John 'Miley' Walsh, former Dublin Port Docker, will discuss; 'From the Bundy to the Button life - Life as a deep-sea Docker prior to 1972'

Admission is free, though booking advisable contact: (01) 677 7510 and by visiting this link.

Published in Inland Waterways

MARINE NOTICE
No. 99 of 2013

SHANNON NAVIGATION & ROYAL CANAL

TARMONBARRY, ROOSKEY & BEGNAGH BRIDGES

LONGFORD MARATHON

Waterways Ireland wishes to advise all Masters and users that in order to facilitate the annual Longford marathon road race on Sun 25 Aug 2012 lifting bridge operations will be restricted accordingly.

The following air draft restrictions will apply to the lifting bridges, which will be closed during the time periods indicated below.

Shannon Navigation - Rooskey Bridge (12.30 hrs to 14.30 hrs)
The air draft at Roosky Bridge at Ordinary Summer Level is 10ft (3.025m). There is an air draft gauge erected at the bridge on both Upper and Lower approaches. The Lock keeper can be contacted during lock opening hours at 00 (0)71 96 38018 for further information.

Shannon Navigation - Tarmonbarry Bridge (11.30 hrs to 13.00 hrs)
The air draft at Tarmonbarry at Ordinary Summer Level is 7'9" (2.35m). The Lock keeper can be contacted during lock opening hours at 00 (0)43 3326117 or 087-9222020 for further information.

Royal Canal – Begnagh Bridge
The bridge will be closed from 10.15hrs to 12.15 hrs. The Lock keeper may be contacted on 00-(0)87-9151400.

C.J.Lawn
Inspector of Navigation
12 Aug 2013.
Tel:00 353(0)90 6494232
Fax:00 353(0)90 6494147

Published in Inland Waterways
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Dublin Bay

Dublin Bay on the east coast of Ireland stretches over seven kilometres, from Howth Head on its northern tip to Dalkey Island in the south. It's a place most Dubliners simply take for granted, and one of the capital's least visited places. But there's more going on out there than you'd imagine.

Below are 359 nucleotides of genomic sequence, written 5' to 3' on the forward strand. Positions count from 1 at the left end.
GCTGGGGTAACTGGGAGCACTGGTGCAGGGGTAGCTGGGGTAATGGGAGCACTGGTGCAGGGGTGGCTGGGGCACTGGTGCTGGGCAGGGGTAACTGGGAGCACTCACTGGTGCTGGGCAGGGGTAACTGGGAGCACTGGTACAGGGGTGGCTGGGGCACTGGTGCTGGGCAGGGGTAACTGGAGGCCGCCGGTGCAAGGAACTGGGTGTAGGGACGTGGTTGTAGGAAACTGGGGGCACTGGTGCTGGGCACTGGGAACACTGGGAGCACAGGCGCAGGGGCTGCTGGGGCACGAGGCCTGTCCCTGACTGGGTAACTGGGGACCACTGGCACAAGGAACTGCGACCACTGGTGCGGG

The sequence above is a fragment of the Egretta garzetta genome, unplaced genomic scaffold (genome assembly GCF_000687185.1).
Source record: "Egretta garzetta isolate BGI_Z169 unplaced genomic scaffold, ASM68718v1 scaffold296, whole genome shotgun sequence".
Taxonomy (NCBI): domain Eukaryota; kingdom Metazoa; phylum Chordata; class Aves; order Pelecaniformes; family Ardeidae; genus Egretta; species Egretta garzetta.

The biggest boating centre is at Dun Laoghaire Harbour on the Bay's south shore that is home to over 1,500 pleasure craft, four waterfront yacht clubs and Ireland's largest marina.

The bay is rather shallow with many sandbanks and rocky outcrops, and was notorious in the past for shipwrecks, especially when the wind was from the east. Until modern times, many ships and their passengers were lost along the treacherous coastline from Howth to Dun Laoghaire, less than a kilometre from shore.

The Bay is a C-shaped inlet of the Irish Sea and is about 10 kilometres wide along its north-south base, and 7 km in length to its apex at the centre of the city of Dublin; stretching from Howth Head in the north to Dalkey Point in the south. North Bull Island is situated in the northwest part of the bay, where one of two major inshore sandbanks lie, and features a 5 km long sandy beach, Dollymount Strand, fronting an internationally recognised wildfowl reserve. Many of the rivers of Dublin reach the Irish Sea at Dublin Bay: the River Liffey, with the River Dodder flow received less than 1 km inland, River Tolka, and various smaller rivers and streams.

Dublin Bay FAQs

There are approximately ten beaches and bathing spots around Dublin Bay: Dollymount Strand; Forty Foot Bathing Place; Half Moon bathing spot; Merrion Strand; Bull Wall; Sandycove Beach; Sandymount Strand; Seapoint; Shelley Banks; Sutton, Burrow Beach